“I am the ghost of everything we lost. I speak, but no one hears. I close my eyes when I look out windows. The hollow rat-tat of guns echoes between empty buildings, trees grow between the stones, breaking a city already broken. The wild dogs starve.”—Marianna
Told by Marianna, a young woman who has lost all sense of “home” as a result of the more than ten years of warfare she lived through in her homeland of Lebanon, this impressionistic psychological novel begins with her dreams of “before the war was real.” Romantic images of her mother “wander[ing] outside, smelling the ghostly jasmine in the dark, and Daddy open[ing] another old book under a lamp” overlap with images of her grandparents lighting the candles on a Christmas tree while sweet wine boils on the stove. Marianna herself often picked thyme with a young friend, visited ancient sites with her family, walked along the seashore in Beirut, and shopped in the souks. Summers were special, as the family vacationed in the countryside, where they harvested lavender, picked figs, and enjoyed the terraces that ran through fields filled with poppies, daisies, and heather.
Now the war is “real,” however. Years have passed, and the old reality she yearns for remains only in her dreams. Marianna, now eighteen, is in another place, America, her father’s birthplace, where, she believes, “nothing can be beautiful” and where she looks “inward to the night, to my dream self who had promised that this time I really had gone back home to my true life.” The warfare she experienced in Lebanon, which began in 1975-76, when she was seven, is now thousands of miles away, but she has been unable to cope with a new life in the US. A recent hospitalization has made her body stronger, but it has had little effect on her psyche, serving primarily to make her family aware of the fact that she must be watched constantly.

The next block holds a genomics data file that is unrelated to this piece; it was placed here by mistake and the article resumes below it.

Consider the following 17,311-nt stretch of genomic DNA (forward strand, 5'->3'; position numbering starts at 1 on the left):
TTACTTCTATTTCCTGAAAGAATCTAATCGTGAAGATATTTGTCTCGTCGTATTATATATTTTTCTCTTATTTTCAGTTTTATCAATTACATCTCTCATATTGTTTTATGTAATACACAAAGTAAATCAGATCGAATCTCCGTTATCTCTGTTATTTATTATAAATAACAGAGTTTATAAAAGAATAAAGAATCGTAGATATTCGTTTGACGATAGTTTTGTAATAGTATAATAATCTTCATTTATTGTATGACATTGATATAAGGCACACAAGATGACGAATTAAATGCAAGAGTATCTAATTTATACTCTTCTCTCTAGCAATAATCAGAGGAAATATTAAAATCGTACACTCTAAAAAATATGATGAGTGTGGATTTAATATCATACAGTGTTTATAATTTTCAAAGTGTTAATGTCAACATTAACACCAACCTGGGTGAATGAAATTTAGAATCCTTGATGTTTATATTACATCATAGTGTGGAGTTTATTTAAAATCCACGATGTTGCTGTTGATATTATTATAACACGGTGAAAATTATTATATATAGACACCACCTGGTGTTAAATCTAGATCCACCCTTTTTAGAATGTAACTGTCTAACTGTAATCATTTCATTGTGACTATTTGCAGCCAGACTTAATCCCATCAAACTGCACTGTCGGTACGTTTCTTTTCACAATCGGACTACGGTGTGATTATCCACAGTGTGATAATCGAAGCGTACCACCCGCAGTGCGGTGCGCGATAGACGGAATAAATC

Focusing almost exclusively on the four people in this family, on their friends, on those who died in the war (between 1975 and 1990), and on Lebanon itself, author Patricia Sarrafian Ward recreates the psychological damage which the war in Lebanon has created for this family. Herself an exile who arrived in the US from Lebanon at the age of eighteen, the author provides vivid images of Marianna, the speaker, trying to cope, first, with her older sister Alaine’s dramatic and emotional escapes from the war and then with her own traumas as both Alaine and Marianna lose their way psychologically, the very underpinnings of their lives destroyed. Neither parent seems to know what to do with their troubled daughters, hoping, apparently, that time and family love will effect cures. Their father, an American academic, is somewhat distant, and their ineffective though loving mother, part Armenian (her family having escaped the genocide in their own homeland) has always felt a bit different.
Through flashbacks their lives in Lebanon unfold. Alaine, the older daughter, picks up bullets, shrapnel, and the other detritus of war, including a gas mask and canteen from a dead Syrian soldier, creating a collection of memorabilia in her room. She sneaks out at night, runs away periodically, and becomes sexually precocious. She cuts herself. Marianna, sometimes assigned to watch her older sister so she will not run away, seems to have a greater sense of stability, but she, too, eventually shows some of the same signs, as “the awful weight of everything I do not understand about the world sank into me.” Other friends and members of the family also exhibit signs of trauma, one son determined to avenge the death of his father, an old woman running away from the protection of their house because she fears the family will abandon her, people making up stories to hide real causes of death, Marianna’s family refusing to leave when they have the chance to do so. As Marianna herself says, for her the war was “other people’s business.” Eventually, however, “The world grew smaller, until there was only my room.”